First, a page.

Those Lazy, Hazy Days of Summer Mean College Summer Storage

Your college student has almost made it through that tricky first year of college!  Congratulations to her and to you!  She’s anxious for summer break and you are looking forward to having her home.

But wait, you have a flash of memory of moving her to college last September!  You remember the bulging car, maybe with cartop carrier or trailer attached, and you remember all of the things she’s taken back to school or bought since then.  The thought of doing this whole thing in reverse is causing a small panic attack.

The first thing to consider is whether or not your student needs to bring everything home again for the summer.  If she is returning in the fall, are there some things that could remain at school and be ready for her when she gets back?  Probably.  But you’re not sure how to go about storing things.

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The Course Syllabus: Roadmap to Success

This is one of those articles designed to help you, as a college parent, understand your child’s world in college.  It may be helpful as you have conversations with your college student throughout the semester.

Almost every college course will begin with a syllabus.  It is generally handed out to students on the first day of class.  Some instructors may post their syllabi on line.  The syllabus is the roadmap of the course.  It lets the student know, at the very beginning of the course, what the expectations are, how to contact the instructor, what assignments will be due, and often a class by class or week by week plan of what will be happening.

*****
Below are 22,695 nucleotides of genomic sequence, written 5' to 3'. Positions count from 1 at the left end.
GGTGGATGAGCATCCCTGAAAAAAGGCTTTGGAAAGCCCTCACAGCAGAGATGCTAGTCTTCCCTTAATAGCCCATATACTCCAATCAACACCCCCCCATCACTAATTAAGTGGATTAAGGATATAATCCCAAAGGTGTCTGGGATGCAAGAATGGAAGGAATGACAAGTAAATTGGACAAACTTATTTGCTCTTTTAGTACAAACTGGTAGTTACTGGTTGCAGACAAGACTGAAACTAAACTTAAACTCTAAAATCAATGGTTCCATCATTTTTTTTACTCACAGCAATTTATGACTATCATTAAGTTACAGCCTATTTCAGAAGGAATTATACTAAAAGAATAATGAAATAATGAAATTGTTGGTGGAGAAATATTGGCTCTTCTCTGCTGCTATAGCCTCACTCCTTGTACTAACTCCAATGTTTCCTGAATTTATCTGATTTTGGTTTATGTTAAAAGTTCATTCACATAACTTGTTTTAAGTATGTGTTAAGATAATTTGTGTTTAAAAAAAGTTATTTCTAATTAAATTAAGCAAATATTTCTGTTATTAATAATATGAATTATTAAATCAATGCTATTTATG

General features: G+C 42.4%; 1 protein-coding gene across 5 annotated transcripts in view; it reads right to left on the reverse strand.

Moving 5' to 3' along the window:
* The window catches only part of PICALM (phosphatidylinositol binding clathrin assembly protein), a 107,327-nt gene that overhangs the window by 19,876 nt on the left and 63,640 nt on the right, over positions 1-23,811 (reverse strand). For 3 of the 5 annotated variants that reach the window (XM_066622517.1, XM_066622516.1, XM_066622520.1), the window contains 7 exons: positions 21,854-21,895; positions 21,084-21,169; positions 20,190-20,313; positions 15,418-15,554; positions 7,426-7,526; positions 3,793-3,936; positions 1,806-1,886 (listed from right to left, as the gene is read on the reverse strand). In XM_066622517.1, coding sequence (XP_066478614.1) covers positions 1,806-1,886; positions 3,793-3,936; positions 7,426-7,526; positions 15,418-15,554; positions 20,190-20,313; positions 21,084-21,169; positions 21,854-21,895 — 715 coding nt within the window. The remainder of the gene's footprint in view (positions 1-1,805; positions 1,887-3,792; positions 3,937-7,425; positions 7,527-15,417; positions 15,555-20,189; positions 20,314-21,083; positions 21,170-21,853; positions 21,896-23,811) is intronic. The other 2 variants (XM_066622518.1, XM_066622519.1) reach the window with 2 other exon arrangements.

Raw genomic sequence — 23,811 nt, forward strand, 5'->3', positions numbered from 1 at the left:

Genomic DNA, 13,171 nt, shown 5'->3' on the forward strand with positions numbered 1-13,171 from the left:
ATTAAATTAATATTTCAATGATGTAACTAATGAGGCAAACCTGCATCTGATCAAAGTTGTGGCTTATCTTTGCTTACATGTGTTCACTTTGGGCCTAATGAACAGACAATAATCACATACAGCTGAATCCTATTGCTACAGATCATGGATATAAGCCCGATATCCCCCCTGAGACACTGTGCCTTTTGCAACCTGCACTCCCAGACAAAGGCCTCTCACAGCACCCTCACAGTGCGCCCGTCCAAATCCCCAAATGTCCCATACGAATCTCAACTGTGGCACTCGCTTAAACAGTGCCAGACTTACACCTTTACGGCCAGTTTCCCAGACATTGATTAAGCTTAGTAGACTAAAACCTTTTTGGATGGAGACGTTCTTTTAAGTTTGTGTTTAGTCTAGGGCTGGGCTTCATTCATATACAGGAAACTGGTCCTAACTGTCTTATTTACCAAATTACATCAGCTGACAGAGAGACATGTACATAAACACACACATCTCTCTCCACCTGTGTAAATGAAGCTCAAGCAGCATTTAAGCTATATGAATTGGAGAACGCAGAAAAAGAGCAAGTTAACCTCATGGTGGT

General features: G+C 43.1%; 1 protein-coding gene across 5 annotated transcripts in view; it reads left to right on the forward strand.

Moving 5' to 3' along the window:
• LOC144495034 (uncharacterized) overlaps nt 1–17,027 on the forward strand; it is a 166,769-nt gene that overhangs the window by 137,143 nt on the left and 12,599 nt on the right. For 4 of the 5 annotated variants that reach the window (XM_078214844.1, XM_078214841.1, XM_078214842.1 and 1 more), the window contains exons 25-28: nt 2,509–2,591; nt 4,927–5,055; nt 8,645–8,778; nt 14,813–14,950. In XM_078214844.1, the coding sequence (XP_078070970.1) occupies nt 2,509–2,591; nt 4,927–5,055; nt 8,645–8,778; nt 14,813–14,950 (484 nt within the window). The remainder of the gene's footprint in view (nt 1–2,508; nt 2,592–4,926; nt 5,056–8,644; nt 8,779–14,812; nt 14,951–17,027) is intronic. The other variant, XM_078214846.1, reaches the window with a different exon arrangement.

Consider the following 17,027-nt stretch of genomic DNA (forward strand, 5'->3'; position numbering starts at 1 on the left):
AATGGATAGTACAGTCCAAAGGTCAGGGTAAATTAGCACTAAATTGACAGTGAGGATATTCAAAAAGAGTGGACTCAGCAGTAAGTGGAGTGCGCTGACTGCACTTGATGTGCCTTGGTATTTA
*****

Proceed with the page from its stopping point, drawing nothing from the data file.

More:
Here are ten important pieces of information that may be gleaned from the syllabus.

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College Lingo for College Parents: Talk the Talk!

Every profession, activity, or area of interest has its own jargon or set of specialized vocabulary.  College is no different.  College administrators, faculty members and students develop a set of short-hand terms that can be confusing to those not familiar with them.  As a college parent, you may be surprised at how quickly your college student will pick up the appropriate lingo.

If your college student slips into “college-speak” and you don’t understand what she is talking about – ask!  She may express impatience, but she’ll probably explain.  However, if you want to be able to at least begin to talk-the-talk, here are five terms to get you started.  Please remember that there may be some variation in the use of these terms at various institutions.

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Ten Ways Parents of College Students Can Use the College Website

When your son or daughter was in the midst of the search process for college, chances are that he or she (and possibly you) spent countless hours poring over college websites.  College websites have become an extremely important admissions tool.  Many students who visit colleges say that they were drawn to a particular college because of its website.  Admissions professionals work hard to make their sites not only informative, but also appealing and representative of the institution.